||<< Index >>||
|Appendix D - Numeric Expressions||appendix|
17.3 _true x& Z%(14)
fn theSum# fn GETCATINFO(@pb)
$". (Note: the two exceptions to this are the
usingfunction and the
str#function, both of which return a string value.)
=" operator or the "
<>" operator (you can also use "
==" as a synonym for "
=", and "
!=" as a synonym for "
<>"). The two operands must fall into one of the following categories:
=" (or "
==") is evaluated as -1 if the two operands have equal values; otherwise it's evaluated as 0. An equality comparison using "
<>" (or "
!=") is evaluated as -1 if the two operands are not equal; otherwise it's evaluated as 0. Examples:
x& == len(acc$) * 3
"Bronson" <> theName$(7,4)
record1 = record2
string1$is considered "less than"
string2$if it precedes
string2$alphabetically. More accurately, string comparison depends on the ASCII values of the characters in the strings. An order comparison takes the form
expr1 operator expr2, where
expr2are both numeric expressions or both string expressions, and
operatoris one of the operators in this table:
|Operator||expr1 operater expr2 returns -1 if and only if:|
|>||expr1 is greater than expr2|
|>=, =>||expr1 is greater than or equal to expr2|
|<||expr1 is less than expr2|
|<=, =<||expr1 is less than or equal to expr2|
|>> (strings only)||expr1 is greater than expr2 without regard to letter case|
|<< (strings only)||expr1 is less than expr2 without regard to letter case|
blt& > ham% + rye%
"hello" << mid$(testPascalString,x,5)
not". The unary operator always appears on the left side of the operand; the operand can be any numeric expression.
|Operator||Operator expr returns:|
|-||the negative (additive inverse) of expr|
|Not||the binary 1's complement of expr.|
See Not in the main part of the manual.
-(x# + 12 / 7.3)
expr1 operator expr2 [operator expr3 ...]
3 * (7 + 1)
+" operator is applied before the "
*" operator. 3 is multiplied by the sum of 7 and 1, giving a result of 24. But if the expression had been written like this:
3 * 7 + 1
*" operator would have been applied first. In this case, 1 is added to the product of 3 and 7, giving a result of 22.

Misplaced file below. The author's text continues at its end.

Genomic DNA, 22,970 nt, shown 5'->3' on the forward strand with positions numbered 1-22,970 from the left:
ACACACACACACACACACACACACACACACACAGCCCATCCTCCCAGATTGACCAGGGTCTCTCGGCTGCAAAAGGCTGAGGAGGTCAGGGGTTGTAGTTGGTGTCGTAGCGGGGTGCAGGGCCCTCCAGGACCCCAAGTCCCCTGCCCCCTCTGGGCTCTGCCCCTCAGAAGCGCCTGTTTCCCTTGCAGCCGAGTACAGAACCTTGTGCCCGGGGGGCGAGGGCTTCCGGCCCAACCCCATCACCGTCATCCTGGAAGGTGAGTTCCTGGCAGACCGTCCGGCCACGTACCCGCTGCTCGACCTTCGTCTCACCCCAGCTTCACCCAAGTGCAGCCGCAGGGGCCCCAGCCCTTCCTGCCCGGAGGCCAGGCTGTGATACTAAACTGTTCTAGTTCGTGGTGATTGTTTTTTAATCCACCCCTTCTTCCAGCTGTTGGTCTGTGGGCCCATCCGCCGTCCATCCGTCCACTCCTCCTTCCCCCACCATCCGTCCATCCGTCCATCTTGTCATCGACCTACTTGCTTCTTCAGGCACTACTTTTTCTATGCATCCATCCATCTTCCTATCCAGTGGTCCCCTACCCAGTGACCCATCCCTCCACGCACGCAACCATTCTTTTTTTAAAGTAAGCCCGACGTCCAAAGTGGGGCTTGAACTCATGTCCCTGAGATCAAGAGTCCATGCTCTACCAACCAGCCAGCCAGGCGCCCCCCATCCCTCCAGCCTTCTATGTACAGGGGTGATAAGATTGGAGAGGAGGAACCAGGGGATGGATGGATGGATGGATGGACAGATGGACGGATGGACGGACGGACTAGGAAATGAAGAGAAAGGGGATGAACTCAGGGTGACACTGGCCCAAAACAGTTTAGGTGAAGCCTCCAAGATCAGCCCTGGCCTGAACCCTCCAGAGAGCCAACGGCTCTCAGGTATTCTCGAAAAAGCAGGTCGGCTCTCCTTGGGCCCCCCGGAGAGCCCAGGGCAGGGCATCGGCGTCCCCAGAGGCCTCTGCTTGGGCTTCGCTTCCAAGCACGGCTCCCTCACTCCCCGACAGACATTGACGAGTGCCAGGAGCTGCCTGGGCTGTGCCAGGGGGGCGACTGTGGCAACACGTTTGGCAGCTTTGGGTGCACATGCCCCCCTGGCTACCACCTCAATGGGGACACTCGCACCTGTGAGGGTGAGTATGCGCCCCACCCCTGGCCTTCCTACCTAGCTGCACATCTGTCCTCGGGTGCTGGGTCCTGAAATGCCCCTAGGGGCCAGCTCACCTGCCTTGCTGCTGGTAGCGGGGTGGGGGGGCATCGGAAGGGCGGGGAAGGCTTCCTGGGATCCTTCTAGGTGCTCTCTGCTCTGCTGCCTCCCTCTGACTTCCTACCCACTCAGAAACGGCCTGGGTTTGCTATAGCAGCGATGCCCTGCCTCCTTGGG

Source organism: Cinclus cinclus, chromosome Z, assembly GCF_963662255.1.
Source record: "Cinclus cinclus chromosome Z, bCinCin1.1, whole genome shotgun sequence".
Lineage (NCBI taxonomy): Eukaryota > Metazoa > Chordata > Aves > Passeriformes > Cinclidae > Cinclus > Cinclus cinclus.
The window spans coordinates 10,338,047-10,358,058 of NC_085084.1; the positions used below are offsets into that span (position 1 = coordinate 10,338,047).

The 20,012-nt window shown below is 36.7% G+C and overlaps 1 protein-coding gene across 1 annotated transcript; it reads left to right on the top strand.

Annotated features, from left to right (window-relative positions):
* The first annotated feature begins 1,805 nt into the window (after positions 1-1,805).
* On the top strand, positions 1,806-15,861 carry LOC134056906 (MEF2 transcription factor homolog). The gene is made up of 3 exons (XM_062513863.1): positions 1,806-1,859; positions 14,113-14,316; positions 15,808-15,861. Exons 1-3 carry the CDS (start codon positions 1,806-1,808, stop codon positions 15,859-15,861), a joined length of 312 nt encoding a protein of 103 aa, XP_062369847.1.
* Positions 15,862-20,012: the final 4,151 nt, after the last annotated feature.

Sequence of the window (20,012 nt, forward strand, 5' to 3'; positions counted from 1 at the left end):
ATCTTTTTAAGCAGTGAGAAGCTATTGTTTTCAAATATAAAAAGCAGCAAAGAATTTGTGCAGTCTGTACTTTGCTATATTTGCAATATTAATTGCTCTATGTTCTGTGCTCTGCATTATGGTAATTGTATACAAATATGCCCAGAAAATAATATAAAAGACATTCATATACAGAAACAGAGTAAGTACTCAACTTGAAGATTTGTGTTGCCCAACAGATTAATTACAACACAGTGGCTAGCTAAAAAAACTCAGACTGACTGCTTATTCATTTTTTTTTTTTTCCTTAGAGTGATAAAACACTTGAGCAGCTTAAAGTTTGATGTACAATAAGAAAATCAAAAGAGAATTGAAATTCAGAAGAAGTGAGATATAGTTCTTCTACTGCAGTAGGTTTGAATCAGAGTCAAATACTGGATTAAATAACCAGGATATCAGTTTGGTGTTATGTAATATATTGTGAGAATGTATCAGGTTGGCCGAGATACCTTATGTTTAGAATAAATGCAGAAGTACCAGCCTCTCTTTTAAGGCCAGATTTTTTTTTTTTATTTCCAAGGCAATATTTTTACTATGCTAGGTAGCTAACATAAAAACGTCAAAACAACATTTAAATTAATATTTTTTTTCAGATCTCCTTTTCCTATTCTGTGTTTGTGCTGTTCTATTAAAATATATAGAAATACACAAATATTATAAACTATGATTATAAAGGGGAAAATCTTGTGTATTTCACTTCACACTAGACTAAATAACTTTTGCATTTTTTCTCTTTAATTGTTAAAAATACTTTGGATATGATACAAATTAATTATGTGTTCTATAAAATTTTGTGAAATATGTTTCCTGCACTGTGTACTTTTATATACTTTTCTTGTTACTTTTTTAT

|++||Increment a variable|
|+=||Add the expression from the right of the equal sign to the variable on the left.|
|--||Decrement a variable|
|-=||Subtract the expression from the right of the equal sign from the variable on the left.|
|/||If both operands are integer expressions, this operator does integer division. If either operand is a real number, the operator does floating point division.|
|\||The operator always does floating point division. Integer operands are converted to floating point before the division.|
|\\||Identical to /|
|^||Exponentiation (raising to a power).|
|<<||The first operand is shifted left by the number of bit positions specified by the second operand. Both operands must be integral values. A left shift by n is equivalent to multiplying by 2^n. The result is undefined if n is negative or greater than the width in bits of the first operand.|
|>>||The first operand is shifted right by the number of bit positions specified by the second operand. Both operands must be integral values. A right shift by n is equivalent to dividing by 2^n with rounding towards minus infinity. The result is undefined if n is negative or greater than the width in bits of the first operand.|
|And; &&||Bitwise And operator. See the description in the main part of the manual.|
|Nand; ^&||Bitwise Not And operator. See the description in the main part of the manual.|
|Or; ||||Bitwise Or operator. See the description in the main part of the manual.|
|Nor; ^|||Bitwise Not Or operator. See the description in the main part of the manual.|
|Xor; ^^||Bitwise Xor operator. See the description in the main part of the manual.|
|Mod||Modulus operator. See the description in the main part of the manual.|
7 + 3 + 6 * 18.7
x& and (not bit(7))
ZZ mod (x% + 8)
4 + 7 * 5
*" operator has a higher precedence than the "
+" operator (see the table below). So, when this expression is evaluated, first 7 is multiplied by 5 to get 35; then that result is added to 4 to get the final answer of 39.
|1||unary "+"; unary "-"; Not|
|3||*; /; \; \\; Mod|
|4||+ (addition); - (substraction)|
|5||<; <=; >; >=; =; ==; <>; != << (strings); >> (strings)|
|6||<< (shift left); >> (shift right)|
|7||And; Or; Xor; Nand; Nor|
20 - 4 + 3 * (24 / (7 + 1) + 2)
20-4 = 16
16 + 3 * (24 / (7 + 1) + 2)
(7+1) = 8
16 + 3 * (24 / 8 + 2)
24/8 = 3
16 + 3 * (3 + 2)
(3+2) = 5
16 + 3 * 5
3*5 = 15
16 + 15
|16 + 15 = 31||31|
3 * _myConstant + sizeof(x&)
44 / 11
126 + x&
85 + fn Zilch(36)
str$()function. An identical conversion occurs when you
gFBFloatMaxDigits = 3 // or 15 or whatever